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Even More Hardware

28th October 2022

When I decided to leave the X-Box and move the flight-sim to PC, I was warned it was a wormhole of never-ending expansion – they were not wrong!

After flying on a 32″ monitor on the new PC, I wanted more immersion – I tried virtual reality with the HP Reverb G2 headset. While the 3D experience was pretty much excellent and very realistic, the headset suffered from one important fault – the clarity of the displayed image was not really good enough to read the cockpit instruments easily. This is not a fault as such, it seems it is normal for VR headsets in the low to medium cost bracket.

Not satisfied, I sold the VR headset and started digging for the next leap into the wormhole.

The flight-sim software now has built-in support for multiple monitors, with some careful settings you can supposedly get three screens to give forwards and peripheral/side vision at the same time. Peripheral vision is vital for immersion as we are so used to having it in real life and it radically alters the flight experience.

I found some 50″ HiSense TV’s that were “old models” and on sale at stupidly low prices – I ordered three of them and into the wormhole we went…

Starting the support frame build

The TV’s needed mounting on something and that was fixed by building a framework out of some aluminium structural beams left over from my work days. The small room I use for my office/games/radio room was just about wide enough to fit the three screens in with a display angle of 65 degrees – although the screens show 90 degree left & right images, having them at a wider angle makes it far less cramped and easier to get in and out of the seat.

Panel mount brackets added

These aluminium beams are very fast and easy to use for this sort of construction, far easier than wood for example. The panels are mounted via slim wall-mount brackets.

The three panels mounted

It does not look too big in the pictures, but three 50″ screens is a very large display area. To get the correct field of view, the seating position is 33″ from each panel, this places the head well inside the visible area and the peripheral vision extends behind my head for full effect.

Adding a table

A surface for the control yoke, speakers, throttles is needed – again this is simple with the beams, it’s like Meccano for adults 🙂

Testing the control height/position

The top of the table is an off-cut of 20mm plywood, it will be painted black later on. The height is the same as the desk i used before as it was comfy and worked well.

Early tests

It was easy to get the screens connected as the graphics card in the PC has four sockets on it. Once the setup was completed in Windows 11, the sim was started and adjustments made to enable the multi-screen feature.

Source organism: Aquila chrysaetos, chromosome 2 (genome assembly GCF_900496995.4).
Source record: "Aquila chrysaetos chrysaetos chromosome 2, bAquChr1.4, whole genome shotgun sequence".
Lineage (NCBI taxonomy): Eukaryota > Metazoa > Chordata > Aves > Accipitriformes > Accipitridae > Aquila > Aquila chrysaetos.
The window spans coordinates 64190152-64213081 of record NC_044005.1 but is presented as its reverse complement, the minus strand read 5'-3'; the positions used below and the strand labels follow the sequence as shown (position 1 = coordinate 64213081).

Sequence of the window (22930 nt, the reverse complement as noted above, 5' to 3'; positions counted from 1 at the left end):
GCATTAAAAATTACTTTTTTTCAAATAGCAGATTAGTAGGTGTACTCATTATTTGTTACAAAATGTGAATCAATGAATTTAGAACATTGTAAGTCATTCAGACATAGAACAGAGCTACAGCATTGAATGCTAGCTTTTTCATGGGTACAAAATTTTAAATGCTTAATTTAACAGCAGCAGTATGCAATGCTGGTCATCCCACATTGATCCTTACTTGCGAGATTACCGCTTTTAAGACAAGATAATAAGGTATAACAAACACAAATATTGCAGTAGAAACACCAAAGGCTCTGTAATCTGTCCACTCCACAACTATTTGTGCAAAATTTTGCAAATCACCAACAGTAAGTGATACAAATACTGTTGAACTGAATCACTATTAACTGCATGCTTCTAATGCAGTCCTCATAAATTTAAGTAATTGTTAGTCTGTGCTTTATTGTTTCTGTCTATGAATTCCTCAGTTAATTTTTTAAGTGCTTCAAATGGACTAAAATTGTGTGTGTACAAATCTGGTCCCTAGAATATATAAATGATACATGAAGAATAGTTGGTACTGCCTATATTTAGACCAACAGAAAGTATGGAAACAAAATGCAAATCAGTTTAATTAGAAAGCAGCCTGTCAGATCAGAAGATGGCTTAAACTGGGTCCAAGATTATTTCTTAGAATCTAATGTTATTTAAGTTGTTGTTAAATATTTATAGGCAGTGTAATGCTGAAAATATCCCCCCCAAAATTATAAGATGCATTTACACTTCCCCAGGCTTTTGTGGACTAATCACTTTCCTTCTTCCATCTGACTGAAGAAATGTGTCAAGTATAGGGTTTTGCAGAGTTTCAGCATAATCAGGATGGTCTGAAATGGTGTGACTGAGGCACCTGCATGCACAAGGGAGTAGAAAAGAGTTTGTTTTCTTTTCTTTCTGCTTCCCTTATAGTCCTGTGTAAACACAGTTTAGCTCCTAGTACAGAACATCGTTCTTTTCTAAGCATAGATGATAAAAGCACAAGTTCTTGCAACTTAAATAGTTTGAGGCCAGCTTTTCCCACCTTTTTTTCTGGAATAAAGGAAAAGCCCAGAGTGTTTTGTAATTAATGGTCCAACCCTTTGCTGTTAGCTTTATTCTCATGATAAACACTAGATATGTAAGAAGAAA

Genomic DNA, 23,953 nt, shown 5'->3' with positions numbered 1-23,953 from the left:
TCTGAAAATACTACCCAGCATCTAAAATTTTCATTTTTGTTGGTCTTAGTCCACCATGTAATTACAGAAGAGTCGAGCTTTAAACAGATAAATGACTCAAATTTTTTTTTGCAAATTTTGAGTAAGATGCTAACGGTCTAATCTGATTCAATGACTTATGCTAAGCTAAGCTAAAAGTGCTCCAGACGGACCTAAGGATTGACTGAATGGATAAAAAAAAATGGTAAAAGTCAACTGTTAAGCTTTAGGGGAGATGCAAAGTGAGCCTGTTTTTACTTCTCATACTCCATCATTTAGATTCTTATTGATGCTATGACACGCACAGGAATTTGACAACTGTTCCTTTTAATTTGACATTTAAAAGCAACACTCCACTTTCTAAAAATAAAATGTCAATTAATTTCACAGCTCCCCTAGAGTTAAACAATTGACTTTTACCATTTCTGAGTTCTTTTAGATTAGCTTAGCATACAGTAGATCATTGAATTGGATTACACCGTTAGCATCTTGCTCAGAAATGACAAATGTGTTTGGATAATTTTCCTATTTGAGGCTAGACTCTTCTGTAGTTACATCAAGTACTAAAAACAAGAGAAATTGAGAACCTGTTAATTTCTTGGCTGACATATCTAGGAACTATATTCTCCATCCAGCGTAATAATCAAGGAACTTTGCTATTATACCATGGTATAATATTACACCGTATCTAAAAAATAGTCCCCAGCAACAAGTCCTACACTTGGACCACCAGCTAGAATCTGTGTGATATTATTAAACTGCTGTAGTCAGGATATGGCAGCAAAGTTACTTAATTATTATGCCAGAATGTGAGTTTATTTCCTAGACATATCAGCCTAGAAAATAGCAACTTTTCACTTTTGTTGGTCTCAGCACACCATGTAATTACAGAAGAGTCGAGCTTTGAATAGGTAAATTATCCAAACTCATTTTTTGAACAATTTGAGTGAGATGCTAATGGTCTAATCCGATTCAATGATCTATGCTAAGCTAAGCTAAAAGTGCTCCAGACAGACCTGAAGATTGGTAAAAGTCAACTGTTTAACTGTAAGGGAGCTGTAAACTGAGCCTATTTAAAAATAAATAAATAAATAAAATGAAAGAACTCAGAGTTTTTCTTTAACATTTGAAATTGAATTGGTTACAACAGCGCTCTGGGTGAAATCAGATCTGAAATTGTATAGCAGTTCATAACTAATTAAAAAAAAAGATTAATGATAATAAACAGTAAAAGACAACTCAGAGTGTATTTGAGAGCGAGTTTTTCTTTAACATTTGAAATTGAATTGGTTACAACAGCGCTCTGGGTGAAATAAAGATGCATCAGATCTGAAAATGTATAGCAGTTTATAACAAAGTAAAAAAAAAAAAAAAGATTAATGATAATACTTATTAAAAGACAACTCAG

It’s a little fiddly to get the images to align correctly and due to the nature of the multi-angle display the image is only correct for one head position and height, this is not really an issue in use as you generally sit pretty still when flying.

The new setup highlighted the need for another step down the wormhole – due to the way the image is split & displayed, you have to zoom the image in to a far higher level than was used on a single display – this means that although the picture is now almost life-sized, you cannot see the cockpit displays and instruments any more!

Simply moving the image up and down to see the displays is not a good idea as the side images ‘swivel’ and do not move in a realistic fashion, something better was needed now.

Adding two touch-panels

A few years back, the answer would have been to build an actual cockpit model with dials and switches etc, this looks great but restricts you to flying one or two models of plane that have similar cockpit designs.

A Garmin display

Now we have “digital cockpits” – these use relatively cheap LCD touch-screen monitors as the cockpit, the dials and switches are shown on the screens using some very clever software. Shown above is an image of a Garmin display – it’s extremely realistic and every button and knob is functional.

The images shown respond to finger presses just as a real switch would, they just lack the tactile feel. The best part is that as it is digital, pretty much any cockpit can be modelled and displayed as required.

Cockpit instruments moved to the touch panels

The design of the displays is pretty much drag-and-drop, all the graphics are pre-made, you just stretch of shrink to suit your desired size.

The first flight was totally different – being able to operate switches and program the flight computer by actually touching them instead of clicking a mouse is a major leap in realism, each button also makes a satisfying ‘click’ sound as well. The instrument displays are also a lot clearer as they are not rendered using the same graphics settings as the scenery outside.